Political Rhetoric: What to Watch for in the State of the Union

February 12, 2013

In case logic gets a little lost during tonight’s speeches (both the State of the Union and the Republican response), it might be useful to once again provide another little primer for those less familiar with political rhetoric. This may help sort through the nonsense.

First, if a politician says they favor “investing” in this or that government program, they really mean they want to spend more money (money the government really doesn’t have these days). When they do not favor the program, they’ll actually call it spending – but maybe add the adjective “wasteful” in front of it for the effect.

obama_rubio_1Second, notice the use of the word “access.” It’s one of the most used political catchphrases these days. When Party 2 says that Party 1 wants to deny Person X “access” to B, what that means in actuality is that Party 1 has no problem with Person X buying their own B, but it does not want to make a law forcing Persons Y and Z to pay for Person X’s  B.

Third, watch out when Party 2 says all of our problems are the results of Party 1’s policies, or vice-versa. That is seldom ever really the case. There is plenty of blame to go around to indict both parties.

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The Upside to Gridlock

November 7, 2010

With the House of Representatives soon to be under Republican control, the government will be divided. The two parties, divergent as they are on ideological grounds, will likely not compromise on much. Such leads to a situation often derided as “gridlock.”

Those on the left, right and in the middle opposed to such gridlock say it is not good for our country. They argue that it means nothing will get done. But given the amount of things done over the years that have added to our massive debt, there may be something to be said for government not doing anything.

Republicans may argue that this gridlock is not acceptable. Their argument is that they must gain the Senate and the presidency in 2012. Then, they can go through with their agenda. It’s an agenda they claim, as they have done before with no significant results, will mean an end to wasteful government spending and a reduction in both the size of our government and its debt. But many of those same Republicans, when asked over the last week since the elections, have been hard pressed to spell out what they specifically would cut to make a significant dent in the debt. All too often they have resorted to the old “cut discretionary spending” mantra. The problem with that is, discretionary spending only makes up a small portion of overall federal spending.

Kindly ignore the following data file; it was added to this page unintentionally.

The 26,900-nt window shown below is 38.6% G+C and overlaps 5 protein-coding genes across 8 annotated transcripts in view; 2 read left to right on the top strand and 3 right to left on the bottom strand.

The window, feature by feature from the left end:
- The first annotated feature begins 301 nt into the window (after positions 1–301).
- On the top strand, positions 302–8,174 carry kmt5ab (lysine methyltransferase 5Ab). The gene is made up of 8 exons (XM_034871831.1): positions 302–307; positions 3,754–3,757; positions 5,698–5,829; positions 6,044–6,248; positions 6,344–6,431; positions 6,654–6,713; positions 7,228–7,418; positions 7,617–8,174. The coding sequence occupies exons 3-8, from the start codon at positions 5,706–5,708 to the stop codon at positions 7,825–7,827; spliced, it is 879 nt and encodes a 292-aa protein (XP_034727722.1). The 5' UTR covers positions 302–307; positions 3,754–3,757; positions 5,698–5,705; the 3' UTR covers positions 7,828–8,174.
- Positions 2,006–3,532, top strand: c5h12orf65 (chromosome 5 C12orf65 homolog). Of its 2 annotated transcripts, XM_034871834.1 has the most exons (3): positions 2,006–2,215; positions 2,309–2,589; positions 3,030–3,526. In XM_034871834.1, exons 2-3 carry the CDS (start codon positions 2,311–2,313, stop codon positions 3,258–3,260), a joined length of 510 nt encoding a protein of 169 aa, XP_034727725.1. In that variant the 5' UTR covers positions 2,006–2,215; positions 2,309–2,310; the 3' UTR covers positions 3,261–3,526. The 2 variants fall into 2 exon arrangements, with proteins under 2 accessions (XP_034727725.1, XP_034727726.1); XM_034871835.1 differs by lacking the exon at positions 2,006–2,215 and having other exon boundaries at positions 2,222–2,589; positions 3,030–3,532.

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Words for the Weekend – 11-5-10

November 5, 2010

“Republicans campaign like Libertarians and govern like Democrats.”

                             — Harry Browne


Obama: Americans are Scared, Dumb

October 21, 2010

Why is this election cycle so controversial and heated? President Obama, in his infinite wisdom, has an answer:

Part of the reason that our politics seems so tough right now and facts and science and argument does not seem to be winning the day all the time is because we’re hardwired not to always think clearly when we’re scared. And the country’s scared.

Translation for us lowly voters: We’re dumb. This, unfortunately, is an all-too-often excuse for failure used by those who still believe they are wiser than most other people. It’s also a fairly common sentiment from progressives with a lot of formal education and little real-world experience.

[picapp align=”left” wrap=”true” link=”term=obama+fundraiser&iid=9954900″ src=”http://view2.picapp.com/pictures.photo/image/9954900/president-barack-obama/president-barack-obama.jpg?size=500&imageId=9954900″ width=”234″ height=”176″ /]Imagine the type of arrogance it takes to claim that those who oppose you oppose you because their mental faculties are essentially compromised; they don’t want to listen to facts and science. If only they were to be guided by your rational arguments and adherence to facts, they would support you and your wise policies.

Professor Obama went on to note that the job of his political party was to “break through the fear and the frustration people are feeling.” Another translation: We need to make them comes to their senses.